"Tandoori sheep's head interlude" sounds like a good name for a band, but is actually, as you can see from the X-rated photo above, an actual entire sheep's head, eyes and brains included, on a plate. To eat. Anissa gave a brief demonstration on how to *gulp* split the skull, *wince* scoop out the eyes and *aargh* fish out the brains with our fingers, during which I attempted to appear polite and pay as much attention as possible whilst simultaneously fighting the instinct to run out of the room screaming. Since a humbling trip to Japan earlier in the year, involving raw squid and cod's sperm, I no longer consider myself the brave Mr. Mange-Tout I once did, but even so, I surprised myself at how unnerved I was, staring into the dark, sunken eye sockets of a roast animal skull.
I first tried some cheek - "hmm, not bad" - then graduated to a teeny morsel of brain - "eek, well, OK" - but it was really the eyeball that I was most worried about. I stared at my dinner, and it stared back. I took a few deep breaths and, as instructed, sliced off the dark iris with a knife and fork. The two sections wobbled apart looking like nothing that should ever be eaten. I should say that my friend, much more brave and level-headed than me, was tucking into her side of the head with gusto - not only did she pop the entire eyeball into her mouth as if it was nothing more offensive than a marshmallow, but she also ate most of the tongue and was tearing at the brain with her fingers for as long as the front of house left it on the table. Eventually, under extreme peer pressure I should add, I tried a tiny bit of the eyeball. It tasted like salty lamb blubber, perhaps very slightly less hideous than I'd expected but still not enough to get me rushing to my nearest halal butchers and buying them out of whole carcasses.
After that, a whole stuffed stomach was almost prosaic. Gently pungent tripe, ballooned with spiced rice and herbs, sat in a clear vegetable broth containing garlic and lemon and crispy asparagus. I can't decide whether it was over-eating or shell-shock but I'm afraid I couldn't manage more than half of it. Very tasty though, I assure you.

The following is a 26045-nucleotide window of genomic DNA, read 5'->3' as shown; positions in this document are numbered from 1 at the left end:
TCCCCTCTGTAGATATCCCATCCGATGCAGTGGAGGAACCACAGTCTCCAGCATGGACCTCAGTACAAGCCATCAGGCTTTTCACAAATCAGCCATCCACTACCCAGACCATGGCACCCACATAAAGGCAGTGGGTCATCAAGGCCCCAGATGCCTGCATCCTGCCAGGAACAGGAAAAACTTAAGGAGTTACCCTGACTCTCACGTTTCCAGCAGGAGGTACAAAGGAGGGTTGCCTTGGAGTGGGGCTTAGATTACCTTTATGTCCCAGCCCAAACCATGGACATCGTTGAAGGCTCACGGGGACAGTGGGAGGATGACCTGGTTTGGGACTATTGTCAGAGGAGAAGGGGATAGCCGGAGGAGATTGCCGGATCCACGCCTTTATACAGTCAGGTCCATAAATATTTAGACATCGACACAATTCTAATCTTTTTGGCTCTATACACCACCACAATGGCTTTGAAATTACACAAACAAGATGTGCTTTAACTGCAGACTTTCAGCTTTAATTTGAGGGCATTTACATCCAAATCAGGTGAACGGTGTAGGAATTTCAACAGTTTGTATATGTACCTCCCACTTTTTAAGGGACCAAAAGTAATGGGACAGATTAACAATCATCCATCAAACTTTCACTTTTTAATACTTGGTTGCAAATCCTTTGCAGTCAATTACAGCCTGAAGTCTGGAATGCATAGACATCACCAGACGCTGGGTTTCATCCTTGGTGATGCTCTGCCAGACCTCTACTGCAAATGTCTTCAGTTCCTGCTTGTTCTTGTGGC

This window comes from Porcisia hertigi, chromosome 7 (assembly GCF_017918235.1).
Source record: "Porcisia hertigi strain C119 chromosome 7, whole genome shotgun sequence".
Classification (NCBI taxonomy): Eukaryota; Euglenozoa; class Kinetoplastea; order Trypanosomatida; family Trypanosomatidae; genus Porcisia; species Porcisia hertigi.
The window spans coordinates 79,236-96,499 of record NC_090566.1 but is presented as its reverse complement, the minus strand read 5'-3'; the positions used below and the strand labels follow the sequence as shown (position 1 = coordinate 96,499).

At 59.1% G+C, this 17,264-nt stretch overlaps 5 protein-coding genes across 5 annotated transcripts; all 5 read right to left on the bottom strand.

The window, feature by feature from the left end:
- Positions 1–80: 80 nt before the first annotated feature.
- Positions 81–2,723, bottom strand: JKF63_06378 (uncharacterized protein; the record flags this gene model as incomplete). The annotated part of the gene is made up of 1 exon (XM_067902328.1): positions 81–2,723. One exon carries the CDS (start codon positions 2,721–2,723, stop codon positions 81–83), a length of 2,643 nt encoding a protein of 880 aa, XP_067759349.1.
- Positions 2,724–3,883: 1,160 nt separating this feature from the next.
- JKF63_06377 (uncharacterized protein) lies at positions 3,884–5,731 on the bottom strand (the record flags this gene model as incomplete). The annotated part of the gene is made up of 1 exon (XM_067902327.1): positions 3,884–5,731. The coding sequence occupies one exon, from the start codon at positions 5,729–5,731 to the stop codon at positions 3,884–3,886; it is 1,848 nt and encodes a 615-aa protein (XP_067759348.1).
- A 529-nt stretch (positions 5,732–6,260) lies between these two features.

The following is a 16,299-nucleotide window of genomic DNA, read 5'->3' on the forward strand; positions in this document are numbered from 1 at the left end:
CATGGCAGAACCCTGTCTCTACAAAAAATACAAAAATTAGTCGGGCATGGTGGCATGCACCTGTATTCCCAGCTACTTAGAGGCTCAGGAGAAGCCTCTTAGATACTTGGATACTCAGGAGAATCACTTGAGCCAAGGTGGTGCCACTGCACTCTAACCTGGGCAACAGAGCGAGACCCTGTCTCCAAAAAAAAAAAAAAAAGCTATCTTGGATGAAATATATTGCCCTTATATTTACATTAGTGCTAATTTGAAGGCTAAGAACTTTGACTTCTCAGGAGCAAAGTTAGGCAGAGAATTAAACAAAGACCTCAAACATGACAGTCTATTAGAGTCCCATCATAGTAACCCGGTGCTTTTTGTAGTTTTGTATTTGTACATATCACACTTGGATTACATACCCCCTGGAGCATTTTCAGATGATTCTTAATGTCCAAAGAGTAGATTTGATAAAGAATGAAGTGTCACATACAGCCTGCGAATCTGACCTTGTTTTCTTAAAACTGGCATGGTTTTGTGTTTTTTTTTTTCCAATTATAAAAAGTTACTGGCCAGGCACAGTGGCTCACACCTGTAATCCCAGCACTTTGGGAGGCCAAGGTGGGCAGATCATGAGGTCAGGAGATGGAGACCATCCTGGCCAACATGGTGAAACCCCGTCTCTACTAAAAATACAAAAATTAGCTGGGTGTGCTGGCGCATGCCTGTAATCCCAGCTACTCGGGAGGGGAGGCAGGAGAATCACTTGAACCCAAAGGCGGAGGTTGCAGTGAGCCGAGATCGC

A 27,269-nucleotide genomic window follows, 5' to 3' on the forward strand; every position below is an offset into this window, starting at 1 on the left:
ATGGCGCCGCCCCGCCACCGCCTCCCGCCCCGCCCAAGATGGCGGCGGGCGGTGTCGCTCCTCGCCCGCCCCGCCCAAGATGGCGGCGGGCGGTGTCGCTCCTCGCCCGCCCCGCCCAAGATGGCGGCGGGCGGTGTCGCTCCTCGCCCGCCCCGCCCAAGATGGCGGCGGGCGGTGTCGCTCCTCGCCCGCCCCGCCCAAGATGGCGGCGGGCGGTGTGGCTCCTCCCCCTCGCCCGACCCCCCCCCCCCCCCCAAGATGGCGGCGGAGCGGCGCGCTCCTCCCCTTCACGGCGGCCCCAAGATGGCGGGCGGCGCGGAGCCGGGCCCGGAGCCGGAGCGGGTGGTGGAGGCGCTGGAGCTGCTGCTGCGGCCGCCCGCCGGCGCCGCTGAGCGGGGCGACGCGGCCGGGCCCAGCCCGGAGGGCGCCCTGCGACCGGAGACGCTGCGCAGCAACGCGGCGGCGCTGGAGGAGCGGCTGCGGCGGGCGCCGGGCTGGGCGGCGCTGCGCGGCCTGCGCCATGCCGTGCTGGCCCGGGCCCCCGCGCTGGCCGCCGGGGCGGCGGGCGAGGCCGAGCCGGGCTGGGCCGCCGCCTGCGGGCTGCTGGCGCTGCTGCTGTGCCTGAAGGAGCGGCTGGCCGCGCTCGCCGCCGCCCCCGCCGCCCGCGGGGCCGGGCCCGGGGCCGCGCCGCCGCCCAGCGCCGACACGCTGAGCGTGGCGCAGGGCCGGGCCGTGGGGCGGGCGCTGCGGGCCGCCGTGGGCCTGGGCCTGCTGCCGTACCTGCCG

Rose water sorbet and Lebanese wild orchid root ice cream provided some kind of light relief at the end of the meal. I ate them feeling like I'd just been bungee jumping, or white water rafting - a combination of having broken some personal limits and delighted I'd even eaten as much as I did. And yes, I struggled with some bits of the meal, as I imagine many others would too, but I can't remember the last time I've finished a meal feeling such a sense of a achievement - pathetic really, as there must be people all over the Middle East tucking into a whole sheep's head like you or I might a Cornish pasty.
So, thank you to Anissa and Stevie for having the balls (which reminds me, I guess it could have been worse) to do this, and for treating me and my friend to a completely hilarious, terrifying, delicious and utterly unforgettable evening. I'm never going to be the world's biggest fan of the strange collection of objects that lurk inside a sheep's skull, but by cooking it all so well - always delicately spiced and perfectly seasoned, not a single mistake in any element of any course - they have at least convinced me that this is as good as this stuff gets, and I can safely now stop trying. And I can't tell you how much of a relief that is.
Edit: Apparently lamb's fry were testicles after all, not liver. So I did better than I thought.